The UK's largest estate agency is on the verge of bankruptcy


#1

Originally published at: https://boingboing.net/2018/08/05/countrywide.html


#2

Maybe “Countrywide” is not the best brand name for real estate ventures in the English-speaking world, especially not for ones that depend on bubbles going on forever to stay solvent.


#3
Summary

Good.


#4

Countrywide has been staggering for a decade under a huge pile of debt, that was loaded onto it due to a leveraged buyout.

The continuation of the London property bubble after the previous housing market crash has merely staved off the inevitable. There’s no reason at all why a chain of estate agents should have had that much debt- especially after a series of incredibly profitable years when London prices kept on going up, despite all logic.


#5

I have lived for about 30 years not far away from Upper Street, Islington in London.
There are basically two sorts of commercial establishments along one stretch - restaurants and estate agents.
When there are more estate agents than restaurants, I reckon the market is in trouble.
When there are twice as many estate agents as restaurants, we’re heading for a crash (the last time it hit that point was about a decade ago.)
It’s not far off that now…


#6

Some things haven’t changed in a long time:

In Islington you can hardly hurl a brick without hitting three antique shops, an estate agent and a bookshop.
Douglas Adams- Dirk Gently’s Holistic Detective Agency


#7

Is an estate agency British for a real estate agency?


#8

Will this cause a real estate crash, allow Countrywide to screw everyone they owe money to and then take advantage of depressed prices to buy even more? If the current trend continues, home ownership will become a distant memory as everyone will be renting their dwellings from rich corporations.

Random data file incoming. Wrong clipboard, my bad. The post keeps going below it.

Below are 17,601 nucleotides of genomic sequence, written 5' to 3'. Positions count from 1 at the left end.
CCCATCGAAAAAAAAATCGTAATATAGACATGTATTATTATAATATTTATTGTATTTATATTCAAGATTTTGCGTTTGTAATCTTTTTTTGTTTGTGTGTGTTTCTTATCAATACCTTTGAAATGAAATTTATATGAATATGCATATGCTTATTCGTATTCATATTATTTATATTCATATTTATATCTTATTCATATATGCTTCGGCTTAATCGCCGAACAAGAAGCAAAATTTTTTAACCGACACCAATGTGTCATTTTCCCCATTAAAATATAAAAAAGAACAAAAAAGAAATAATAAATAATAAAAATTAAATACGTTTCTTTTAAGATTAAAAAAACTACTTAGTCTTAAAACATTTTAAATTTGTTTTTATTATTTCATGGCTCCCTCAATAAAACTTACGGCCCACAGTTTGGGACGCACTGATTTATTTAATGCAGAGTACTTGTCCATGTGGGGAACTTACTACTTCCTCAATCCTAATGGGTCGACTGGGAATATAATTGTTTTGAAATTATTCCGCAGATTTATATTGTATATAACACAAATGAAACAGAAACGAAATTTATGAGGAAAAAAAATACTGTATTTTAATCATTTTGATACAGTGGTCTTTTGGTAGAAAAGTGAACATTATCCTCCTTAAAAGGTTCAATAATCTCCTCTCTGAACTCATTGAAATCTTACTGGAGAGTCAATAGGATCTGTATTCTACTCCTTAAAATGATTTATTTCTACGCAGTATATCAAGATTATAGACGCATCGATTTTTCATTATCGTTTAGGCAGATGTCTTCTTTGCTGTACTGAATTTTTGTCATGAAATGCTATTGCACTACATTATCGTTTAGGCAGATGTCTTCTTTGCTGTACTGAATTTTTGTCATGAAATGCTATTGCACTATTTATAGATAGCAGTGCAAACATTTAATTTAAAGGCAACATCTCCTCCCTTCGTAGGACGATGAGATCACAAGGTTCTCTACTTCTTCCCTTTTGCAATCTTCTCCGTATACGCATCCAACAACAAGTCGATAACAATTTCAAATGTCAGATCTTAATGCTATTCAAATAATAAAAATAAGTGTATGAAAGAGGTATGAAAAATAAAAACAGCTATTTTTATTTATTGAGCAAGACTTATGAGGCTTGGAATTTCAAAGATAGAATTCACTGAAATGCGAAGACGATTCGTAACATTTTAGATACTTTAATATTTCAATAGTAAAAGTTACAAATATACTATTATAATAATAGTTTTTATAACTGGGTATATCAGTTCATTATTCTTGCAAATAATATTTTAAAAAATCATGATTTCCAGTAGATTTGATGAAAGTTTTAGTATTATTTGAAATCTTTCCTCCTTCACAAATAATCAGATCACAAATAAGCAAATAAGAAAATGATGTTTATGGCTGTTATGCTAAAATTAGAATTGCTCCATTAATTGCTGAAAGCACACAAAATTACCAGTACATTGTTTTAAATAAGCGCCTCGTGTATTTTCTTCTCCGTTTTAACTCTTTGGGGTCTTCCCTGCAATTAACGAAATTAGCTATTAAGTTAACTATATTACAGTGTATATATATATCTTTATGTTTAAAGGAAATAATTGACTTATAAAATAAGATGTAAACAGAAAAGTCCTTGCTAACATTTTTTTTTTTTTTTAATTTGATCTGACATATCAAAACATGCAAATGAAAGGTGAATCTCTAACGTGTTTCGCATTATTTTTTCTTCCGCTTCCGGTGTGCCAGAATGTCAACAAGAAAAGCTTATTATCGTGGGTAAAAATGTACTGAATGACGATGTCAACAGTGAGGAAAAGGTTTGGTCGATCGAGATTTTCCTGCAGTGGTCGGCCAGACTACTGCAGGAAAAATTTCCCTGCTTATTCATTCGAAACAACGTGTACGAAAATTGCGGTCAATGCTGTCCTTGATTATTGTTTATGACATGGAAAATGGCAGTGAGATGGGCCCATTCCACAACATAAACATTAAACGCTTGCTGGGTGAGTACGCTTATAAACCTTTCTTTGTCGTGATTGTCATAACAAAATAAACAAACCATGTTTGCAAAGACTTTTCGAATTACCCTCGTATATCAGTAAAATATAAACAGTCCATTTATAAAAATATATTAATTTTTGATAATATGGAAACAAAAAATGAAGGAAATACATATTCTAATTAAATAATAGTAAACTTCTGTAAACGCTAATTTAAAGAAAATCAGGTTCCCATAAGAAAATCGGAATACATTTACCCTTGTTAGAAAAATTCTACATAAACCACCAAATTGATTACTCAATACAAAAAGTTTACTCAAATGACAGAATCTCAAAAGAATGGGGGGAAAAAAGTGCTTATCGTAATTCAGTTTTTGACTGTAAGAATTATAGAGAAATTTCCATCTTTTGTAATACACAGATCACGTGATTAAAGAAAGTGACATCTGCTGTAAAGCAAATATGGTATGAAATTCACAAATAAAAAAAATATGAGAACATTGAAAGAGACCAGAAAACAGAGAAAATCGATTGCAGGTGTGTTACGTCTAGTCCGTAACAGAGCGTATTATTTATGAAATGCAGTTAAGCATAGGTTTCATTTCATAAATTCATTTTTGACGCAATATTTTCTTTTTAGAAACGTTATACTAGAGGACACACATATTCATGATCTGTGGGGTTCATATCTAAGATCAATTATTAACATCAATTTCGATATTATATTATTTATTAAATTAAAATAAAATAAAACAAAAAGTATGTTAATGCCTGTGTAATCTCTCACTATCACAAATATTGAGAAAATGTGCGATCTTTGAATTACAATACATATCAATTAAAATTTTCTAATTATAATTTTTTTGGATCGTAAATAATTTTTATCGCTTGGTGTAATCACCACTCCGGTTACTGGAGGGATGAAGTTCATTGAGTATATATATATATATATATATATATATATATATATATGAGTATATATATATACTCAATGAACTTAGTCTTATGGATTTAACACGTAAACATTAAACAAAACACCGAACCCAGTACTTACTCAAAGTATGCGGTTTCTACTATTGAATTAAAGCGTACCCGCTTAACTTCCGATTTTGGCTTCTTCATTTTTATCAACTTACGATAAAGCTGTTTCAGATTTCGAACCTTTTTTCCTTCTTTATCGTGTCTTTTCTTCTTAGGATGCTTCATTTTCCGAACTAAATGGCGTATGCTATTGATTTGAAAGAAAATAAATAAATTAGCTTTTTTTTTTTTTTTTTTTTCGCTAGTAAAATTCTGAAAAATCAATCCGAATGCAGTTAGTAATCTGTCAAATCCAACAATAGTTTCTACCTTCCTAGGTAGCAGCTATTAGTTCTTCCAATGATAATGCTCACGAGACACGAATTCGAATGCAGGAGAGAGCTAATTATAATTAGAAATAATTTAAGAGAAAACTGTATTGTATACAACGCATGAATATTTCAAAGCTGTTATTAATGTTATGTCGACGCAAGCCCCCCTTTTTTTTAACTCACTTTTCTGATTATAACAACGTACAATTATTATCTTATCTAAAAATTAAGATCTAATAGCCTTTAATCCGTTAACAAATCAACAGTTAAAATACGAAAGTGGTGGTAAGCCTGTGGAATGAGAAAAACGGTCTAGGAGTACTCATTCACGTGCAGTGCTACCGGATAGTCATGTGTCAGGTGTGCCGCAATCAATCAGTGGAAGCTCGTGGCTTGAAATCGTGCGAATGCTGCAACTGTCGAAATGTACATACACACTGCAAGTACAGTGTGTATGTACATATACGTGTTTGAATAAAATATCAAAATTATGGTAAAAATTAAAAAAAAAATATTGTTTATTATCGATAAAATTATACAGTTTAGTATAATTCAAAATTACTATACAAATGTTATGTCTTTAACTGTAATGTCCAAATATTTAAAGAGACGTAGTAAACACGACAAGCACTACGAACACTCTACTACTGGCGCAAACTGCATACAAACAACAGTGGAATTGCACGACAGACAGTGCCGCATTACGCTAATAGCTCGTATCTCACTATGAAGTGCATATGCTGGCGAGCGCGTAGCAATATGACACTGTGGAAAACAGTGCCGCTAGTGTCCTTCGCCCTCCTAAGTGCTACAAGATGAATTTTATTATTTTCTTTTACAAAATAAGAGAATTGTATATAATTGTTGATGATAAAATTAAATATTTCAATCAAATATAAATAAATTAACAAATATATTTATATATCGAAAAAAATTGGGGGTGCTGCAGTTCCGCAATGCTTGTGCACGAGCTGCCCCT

#9

Also in news of companies I’d like to see the back of; payday loan parasite Wonga - home of multi thousand percent interest rates for poor people - is also circling the drain and has only been saved from immediate insolvency by a £10 million cash injection.

I really hope it was a loan at their standard rate of 1500% interest.


#10

Yes, but estate agents are actually worse to deal with.


#11

Well, the best case scenario would be that prices dropped far enough to make housing actually affordable for ordinary people. Even in London.

And why not? They could start by banning non-doms, as many cities do. In that way, all the current housing should drop from the vastly-overpriced-investment value to the actual housing utility value.


#12

We’d need a government that looks after the interests of the country as a whole, rather than exclusively the very richest, to enact something like that though.

We haven’t had such a government in over four decades now :frowning:


#13

It’s pretty incredible that we call these modern societies democratic, yet a government that actually looks out for people seems decidedly utopian. Especially in the UK, at any rate. Incredible and sad. Jeremy Corbyn may be a sign of better things to come, but for now, the outlook isn’t too rosy.


#14

I hope not, if it means the interest gets passed on to future buyers. :no_mouth::gun:


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#16

Insert a good Glengarry Glen Ross quote here:


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#19

This is just the market purging itself of the thing that ails it, much like the earth is purging itself of us right now.


#20

“fuck all those people” - Glen